The Polybian legion worked with the right balance of various troop types. However, during extended conflicts, imbalances disrupted the effectiveness of the legion. Legionaries were now equipped like Principes. The legionaries were standard heavy infantry men, armed with the short-sword as their primary weapon, 2 Javelins, a dagger, Chainmail armour, and a large oval shield.

The New Legionary: A well armed heavy infantry trooper


The maniple structure which defined the battle order was abolished. The new Roman structure centred on the cohort. A cohort was a force of 480 men. With standard troops and training, it was flexible in combat and could adapt to situations.

Polybian maniple
The Maniple order of Battle

The smallest unit was the Contubernium. It consisted of 8 soldiers and 2 helpers (to look after armour, and supplies for them). They were led by a soldier amongst them called the Decanus. At the next level, 10 Contubernium formed a force of 80 soldiers and 20 helpers, called the century. This was in fact the most basic tactical unit, and was led by an officer, the Centurion.

6 Centuries made a cohort of 480 men, the primary sub-unit of the legion. There were 10 cohorts, with 9 regular cohorts the first cohort of the legion, with 5 double-strength centuries for 800 men and were the best troops in the legion.

Marian Legion
The Marian and Imperial legions were organized similarly. A Double strength first cohort, 9 cohorts of 480 men.  The imperial legion would later add the cavalry arm.

In support, auxiliaries were recruited from various lands to fill specialized roles. These included archers, slingers, light infantry and cavalry. Rome recruited Balearic Slingers, Cretan Archers, Numidian Cavalry, Gallic Infantry and Germanic Cavalry among others.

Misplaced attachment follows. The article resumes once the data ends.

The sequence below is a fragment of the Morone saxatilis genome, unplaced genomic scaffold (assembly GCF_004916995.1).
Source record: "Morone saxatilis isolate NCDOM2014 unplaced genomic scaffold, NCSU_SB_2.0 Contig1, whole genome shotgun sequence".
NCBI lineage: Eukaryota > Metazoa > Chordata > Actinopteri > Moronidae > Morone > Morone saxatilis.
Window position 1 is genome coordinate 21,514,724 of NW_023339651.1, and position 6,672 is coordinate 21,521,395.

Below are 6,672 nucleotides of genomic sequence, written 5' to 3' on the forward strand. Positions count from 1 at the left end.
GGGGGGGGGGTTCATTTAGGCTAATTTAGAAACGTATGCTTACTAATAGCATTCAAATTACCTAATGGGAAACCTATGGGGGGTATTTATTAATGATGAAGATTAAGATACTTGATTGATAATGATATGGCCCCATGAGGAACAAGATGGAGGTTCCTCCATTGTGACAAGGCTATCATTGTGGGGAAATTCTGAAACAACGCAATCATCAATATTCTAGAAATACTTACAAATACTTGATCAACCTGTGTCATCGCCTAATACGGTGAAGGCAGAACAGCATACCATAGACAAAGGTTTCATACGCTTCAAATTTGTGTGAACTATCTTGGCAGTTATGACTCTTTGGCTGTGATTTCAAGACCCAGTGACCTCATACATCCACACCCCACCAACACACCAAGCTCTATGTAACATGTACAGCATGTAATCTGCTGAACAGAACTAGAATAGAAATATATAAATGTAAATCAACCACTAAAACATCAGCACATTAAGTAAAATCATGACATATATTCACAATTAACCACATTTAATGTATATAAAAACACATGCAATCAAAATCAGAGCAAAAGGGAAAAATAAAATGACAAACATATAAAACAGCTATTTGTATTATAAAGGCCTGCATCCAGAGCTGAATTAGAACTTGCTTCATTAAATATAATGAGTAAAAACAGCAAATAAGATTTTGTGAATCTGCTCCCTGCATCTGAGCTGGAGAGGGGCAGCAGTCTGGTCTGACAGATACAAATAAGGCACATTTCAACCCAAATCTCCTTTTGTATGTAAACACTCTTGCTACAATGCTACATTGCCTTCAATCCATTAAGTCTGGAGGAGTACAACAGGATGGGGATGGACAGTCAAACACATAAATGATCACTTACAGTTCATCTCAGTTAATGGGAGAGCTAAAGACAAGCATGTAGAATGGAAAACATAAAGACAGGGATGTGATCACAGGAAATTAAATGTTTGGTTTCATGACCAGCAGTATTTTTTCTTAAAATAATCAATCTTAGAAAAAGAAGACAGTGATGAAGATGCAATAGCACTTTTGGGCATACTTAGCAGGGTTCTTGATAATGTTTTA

The logistics of the legion was overhauled. Armies have always been slowed down by their supply train. In order to reduce his supply trains and speed up his forces, Marius made his troops carry their own armour, basic cooking and camp equipment and 15 days rations. That was 60lbs of weight. A forked stick was issued to help ease the load. The soldiers were nicknamed Marian Mules.

Marius mule.jpg
Marian Troopers carried a lot of gear, including food and weapons and some basic camp equipment.

There were two outcomes from this change. Carrying such load while marching, helped improve the conditioning and stamina of the soldiers. Secondly, the Legions could make forced marches on short notice for short periods of time, without their main baggage train. This led to opportunities to surprise regrouping enemies by engaging them at short notice. The legions would have just been accompanied by mules carrying equipment, with 10 legionaries sharing a single mule.


The Romans now possessed a large citizen pool to form their armies. The training and discipline instilled made them a more formidable fighting force which would help them expand into Gaul, Britannia, Africa, etc. However, there was a downside. The legionaries, while nominally swearing allegiance to the senate, had their loyalties firmly tied to their generals. This would see them willingly fight fellow Romans during the civil wars in the last century of the Republic. The Marian legion helped strengthen the Republic’s military, but also helped paving its downfall.

Roman civil wars
With Legionaries now being utterly loyal to their generals, many used them during the civil wars that ended the Republic. Generals like Marius, Sulla, Caesar, Pompey, Marc Anthony, Octavian would use them without remorse as the Republic fell within a century of Marius’ reforms.